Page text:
What is Patellofemoral Pain Syndrome?
Patellofemoral pain syndrome (PFPS) refers to pain at the front of the knee related to the pulley-like complex of muscles and tendons that straighten your leg. PFPS tends to develop slowly over time, and is more commonly aggravated by squatting, kneeling, running, taking stairs, and sitting with bent knees for extended periods. Anatomically, this pain can be attributed to the way your kneecap (patella) moves along your thighbone (femur) when you bend your knees. It is more likely that symptoms of this syndrome will improve more rapidly if they are detected early and treated appropriately.
Why does it happen?
Patellofemoral pain syndrome occurs almost equally in men and women, with an estimated 55% of PFPS occuring in females. There are many potential causes of PFPS, the following four factors may significantly contribute to the onset of PFPS:
- Relative overuse, such as a sudden increase in activity, or a return to activity after a long break
- Below average hip strength
- Poor movement mechanics which can cause extra stress on the structures around the kneecap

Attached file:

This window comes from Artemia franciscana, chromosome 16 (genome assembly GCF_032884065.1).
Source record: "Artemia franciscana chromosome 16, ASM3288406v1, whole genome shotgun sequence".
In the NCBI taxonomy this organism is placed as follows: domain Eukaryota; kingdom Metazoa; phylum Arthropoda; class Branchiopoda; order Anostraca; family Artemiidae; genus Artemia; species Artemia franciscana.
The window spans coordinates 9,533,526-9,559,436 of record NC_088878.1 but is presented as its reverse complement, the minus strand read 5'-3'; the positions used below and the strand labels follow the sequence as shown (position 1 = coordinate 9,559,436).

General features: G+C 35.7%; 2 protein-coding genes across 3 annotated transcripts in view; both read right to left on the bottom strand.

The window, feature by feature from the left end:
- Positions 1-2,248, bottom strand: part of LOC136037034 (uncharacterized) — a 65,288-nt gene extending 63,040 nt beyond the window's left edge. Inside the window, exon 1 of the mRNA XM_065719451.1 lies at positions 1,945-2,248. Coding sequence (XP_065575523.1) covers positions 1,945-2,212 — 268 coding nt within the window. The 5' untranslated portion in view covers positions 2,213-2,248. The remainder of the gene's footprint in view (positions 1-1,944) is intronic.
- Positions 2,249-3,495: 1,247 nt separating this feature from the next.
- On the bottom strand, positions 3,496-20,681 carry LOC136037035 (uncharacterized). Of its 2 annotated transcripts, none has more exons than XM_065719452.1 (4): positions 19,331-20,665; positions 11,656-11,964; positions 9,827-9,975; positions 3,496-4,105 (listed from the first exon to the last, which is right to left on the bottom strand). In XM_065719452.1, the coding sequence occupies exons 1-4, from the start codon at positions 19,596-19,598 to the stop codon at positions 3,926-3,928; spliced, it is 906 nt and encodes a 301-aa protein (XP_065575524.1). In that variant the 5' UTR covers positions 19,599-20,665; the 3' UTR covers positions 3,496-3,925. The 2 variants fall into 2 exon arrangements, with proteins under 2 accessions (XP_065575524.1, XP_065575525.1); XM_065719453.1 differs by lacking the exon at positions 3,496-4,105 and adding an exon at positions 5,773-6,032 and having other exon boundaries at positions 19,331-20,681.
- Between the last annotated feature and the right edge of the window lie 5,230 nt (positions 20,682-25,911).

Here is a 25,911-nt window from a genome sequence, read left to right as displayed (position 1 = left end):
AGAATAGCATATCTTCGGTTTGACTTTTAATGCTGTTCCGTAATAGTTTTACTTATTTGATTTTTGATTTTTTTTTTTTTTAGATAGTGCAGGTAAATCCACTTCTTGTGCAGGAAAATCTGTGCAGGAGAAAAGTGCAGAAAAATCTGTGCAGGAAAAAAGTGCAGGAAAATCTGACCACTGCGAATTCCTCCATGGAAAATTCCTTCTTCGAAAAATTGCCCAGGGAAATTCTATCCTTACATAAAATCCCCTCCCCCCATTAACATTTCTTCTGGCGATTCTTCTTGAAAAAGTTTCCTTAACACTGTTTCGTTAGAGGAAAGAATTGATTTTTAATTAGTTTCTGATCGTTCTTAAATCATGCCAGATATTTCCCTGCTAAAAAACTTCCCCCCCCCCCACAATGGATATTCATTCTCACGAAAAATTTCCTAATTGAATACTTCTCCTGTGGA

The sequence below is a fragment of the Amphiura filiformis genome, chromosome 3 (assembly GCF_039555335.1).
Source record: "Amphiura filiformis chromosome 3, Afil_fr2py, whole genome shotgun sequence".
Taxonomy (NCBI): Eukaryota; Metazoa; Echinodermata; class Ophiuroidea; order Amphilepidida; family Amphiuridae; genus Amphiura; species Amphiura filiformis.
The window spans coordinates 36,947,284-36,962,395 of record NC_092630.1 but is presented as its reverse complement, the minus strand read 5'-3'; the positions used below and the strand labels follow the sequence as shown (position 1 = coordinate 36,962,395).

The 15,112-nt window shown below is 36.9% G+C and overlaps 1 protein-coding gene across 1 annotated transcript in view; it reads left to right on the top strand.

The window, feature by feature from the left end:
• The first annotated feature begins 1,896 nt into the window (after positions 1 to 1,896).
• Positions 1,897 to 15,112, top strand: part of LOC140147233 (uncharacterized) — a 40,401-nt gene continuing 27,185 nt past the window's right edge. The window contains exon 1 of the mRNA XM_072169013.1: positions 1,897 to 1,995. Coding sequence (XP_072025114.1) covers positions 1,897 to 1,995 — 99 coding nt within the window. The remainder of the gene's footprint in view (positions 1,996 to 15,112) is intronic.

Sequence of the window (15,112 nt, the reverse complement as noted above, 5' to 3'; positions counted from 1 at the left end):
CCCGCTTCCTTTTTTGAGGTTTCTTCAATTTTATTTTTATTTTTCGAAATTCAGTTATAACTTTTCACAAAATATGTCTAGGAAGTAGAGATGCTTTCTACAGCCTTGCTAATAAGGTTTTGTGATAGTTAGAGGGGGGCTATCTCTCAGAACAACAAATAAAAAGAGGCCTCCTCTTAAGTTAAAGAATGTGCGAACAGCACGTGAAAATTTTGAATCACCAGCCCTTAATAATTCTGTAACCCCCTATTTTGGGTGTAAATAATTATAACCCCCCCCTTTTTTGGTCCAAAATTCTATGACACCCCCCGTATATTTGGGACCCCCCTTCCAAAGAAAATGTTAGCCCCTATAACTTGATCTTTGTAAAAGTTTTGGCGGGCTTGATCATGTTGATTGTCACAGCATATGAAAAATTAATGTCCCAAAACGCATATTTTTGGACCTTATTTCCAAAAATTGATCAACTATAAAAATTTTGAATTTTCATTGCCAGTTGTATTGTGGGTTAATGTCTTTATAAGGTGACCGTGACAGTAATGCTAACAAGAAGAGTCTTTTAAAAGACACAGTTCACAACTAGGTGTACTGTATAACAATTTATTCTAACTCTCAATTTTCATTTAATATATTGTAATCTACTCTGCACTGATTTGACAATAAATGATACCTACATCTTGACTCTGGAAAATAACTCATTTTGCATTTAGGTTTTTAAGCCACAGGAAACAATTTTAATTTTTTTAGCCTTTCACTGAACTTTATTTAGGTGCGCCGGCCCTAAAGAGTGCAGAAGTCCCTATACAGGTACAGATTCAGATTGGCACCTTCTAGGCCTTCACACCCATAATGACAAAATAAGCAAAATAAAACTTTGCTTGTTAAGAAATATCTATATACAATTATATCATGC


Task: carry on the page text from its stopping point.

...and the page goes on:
- Joint hypermobility, being ‘double jointed’, especially at the knee and foot
Pain in your knee may be caused by a combination of causes, including lifestyle decisions, work decisions, and participation in physical activity.
The role of Physiotherapy
It is important to remember that pain and injuries often have many contributing factors. Your Physiotherapist will perform a thorough assessment and work with you to find the most effective treatment strategy. Some approaches for treating patellofemoral pain are:
- Stretching and strengthening exercises
- Education for self-management
- Manual therapies such joint mobilization
- Deep and superficial massage
- Taping and Bracing
- Modalities such as ultrasound, transcutaneous electrical nerve stimulation (TENS), and acupuncture
Often a combination of techniques will be performed to treat the underlying cause(s) and to reduce your pain. Ergonomic or movement modifications may be useful to reduce symptoms while you heal.
Willy, R. W., Hoglund, L. T., Barton, C. J., Bolgla, L. A., Scalzitti, D. A., Logerstedt, D. S., Lynch, A. D., Snyder-Mackler, L., & McDonough, C. M. (2019). Patellofemoral Pain. Journal of Orthopaedic & Sports Physical Therapy, 49(9), CPG1–CPG95. https://doi.org/10.2519/jospt.2019.0302